Mary Somerville (Lesley Manville) prepares to demonstrate her experiment on violet light to J.M.W. Turner (Timothy Spall) and his household (Paul Jesson & Dorothy Atkinson) in Mike Leigh's 2014 film Mr Turner.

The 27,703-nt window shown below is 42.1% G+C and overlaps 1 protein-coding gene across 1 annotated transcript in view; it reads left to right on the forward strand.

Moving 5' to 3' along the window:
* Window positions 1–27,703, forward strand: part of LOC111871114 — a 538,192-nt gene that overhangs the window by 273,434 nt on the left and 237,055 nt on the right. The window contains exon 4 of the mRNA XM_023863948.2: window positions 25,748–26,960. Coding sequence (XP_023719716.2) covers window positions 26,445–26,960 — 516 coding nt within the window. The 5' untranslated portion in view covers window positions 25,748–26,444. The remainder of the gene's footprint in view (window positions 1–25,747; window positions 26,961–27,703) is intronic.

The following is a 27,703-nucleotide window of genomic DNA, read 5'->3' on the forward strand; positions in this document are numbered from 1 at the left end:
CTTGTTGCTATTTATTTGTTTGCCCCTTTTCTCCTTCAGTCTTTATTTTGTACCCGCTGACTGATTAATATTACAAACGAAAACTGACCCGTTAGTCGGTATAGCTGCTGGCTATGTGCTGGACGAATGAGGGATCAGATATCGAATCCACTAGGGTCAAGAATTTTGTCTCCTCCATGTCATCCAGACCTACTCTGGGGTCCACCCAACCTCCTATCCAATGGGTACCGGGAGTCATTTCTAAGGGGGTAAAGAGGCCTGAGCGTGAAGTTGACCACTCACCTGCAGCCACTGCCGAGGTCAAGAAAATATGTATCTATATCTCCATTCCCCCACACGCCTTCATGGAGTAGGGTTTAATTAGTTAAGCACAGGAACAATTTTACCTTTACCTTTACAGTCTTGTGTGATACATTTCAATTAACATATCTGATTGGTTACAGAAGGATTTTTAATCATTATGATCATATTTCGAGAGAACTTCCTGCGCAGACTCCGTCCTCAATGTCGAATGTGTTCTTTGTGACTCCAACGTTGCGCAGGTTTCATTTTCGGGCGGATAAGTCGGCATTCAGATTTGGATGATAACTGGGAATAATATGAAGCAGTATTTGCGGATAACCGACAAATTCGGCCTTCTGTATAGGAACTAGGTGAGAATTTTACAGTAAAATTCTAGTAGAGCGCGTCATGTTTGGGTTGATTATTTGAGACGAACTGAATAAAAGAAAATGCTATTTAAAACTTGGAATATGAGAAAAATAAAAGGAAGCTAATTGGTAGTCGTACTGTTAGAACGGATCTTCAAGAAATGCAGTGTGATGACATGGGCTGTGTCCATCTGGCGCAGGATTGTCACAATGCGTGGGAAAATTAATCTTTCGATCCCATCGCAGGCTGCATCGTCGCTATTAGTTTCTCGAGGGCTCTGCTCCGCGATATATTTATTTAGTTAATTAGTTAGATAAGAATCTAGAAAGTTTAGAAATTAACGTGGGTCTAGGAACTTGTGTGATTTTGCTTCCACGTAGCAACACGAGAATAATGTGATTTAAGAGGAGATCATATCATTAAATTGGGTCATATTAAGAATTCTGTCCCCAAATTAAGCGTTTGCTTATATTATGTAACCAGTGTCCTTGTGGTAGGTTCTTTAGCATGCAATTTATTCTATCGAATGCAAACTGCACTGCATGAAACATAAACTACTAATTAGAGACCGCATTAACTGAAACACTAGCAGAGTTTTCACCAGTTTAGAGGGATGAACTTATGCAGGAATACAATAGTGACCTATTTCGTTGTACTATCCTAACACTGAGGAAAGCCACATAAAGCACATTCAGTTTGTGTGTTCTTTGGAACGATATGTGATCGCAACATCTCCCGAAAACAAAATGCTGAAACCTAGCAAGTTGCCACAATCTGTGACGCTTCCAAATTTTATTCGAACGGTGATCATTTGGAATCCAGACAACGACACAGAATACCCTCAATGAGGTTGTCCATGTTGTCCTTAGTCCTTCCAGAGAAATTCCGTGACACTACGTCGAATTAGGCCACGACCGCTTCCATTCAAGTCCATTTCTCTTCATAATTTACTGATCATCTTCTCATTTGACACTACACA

Turner would certainly have had many opportunities to discuss the latest scientific ideas of the day and his biographer James Hamilton argues that some of these might have found expression in his paintings. Hamilton even suggests that Turner may have referenced his friendship with Mary Somerville and her 1826 paper on magnetism and violet light in the 1829 painting Ulysses deriding Polyphemus, in which a pale violet tone appears in the sky to the north - the direction to which the magnetic needle of a compass is attracted. Mary later retracted her claim that violet rays could magnetise a steel needle when further experiments failed to give the same result - exactly as any modern scientist would do when new and better evidence becomes available. But her place in history was already secure. Reviewing Mary's book On the Connexion of the Physical Sciences in 1834, William Whewell first coined the word “scientist”, and a later edition of the same book helped to encourage astronomers to search for - and eventually discover - the eighth planet, Neptune. The University of Oxford’s Somerville College is named after Mary and, along with Caroline Herschel, she also became the first female member of the Royal Astronomical Society. In their fictionalized meeting in Mike Leigh’s film, Mary compliments Mr Turner on being a man of great vision, whose art helps us to see the universe as it truly is. Similar praise could be heaped upon the pioneering Mrs Somerville herself. In a film about the power and beauty of art it’s good to see the wonder and excitement of science given such prominence too. Some idea of the extraordinary lengths that were taken to ensure Mr Turner was as accurate as possible can be seen in the video below where the team recreate his Queen Anne Street Gallery.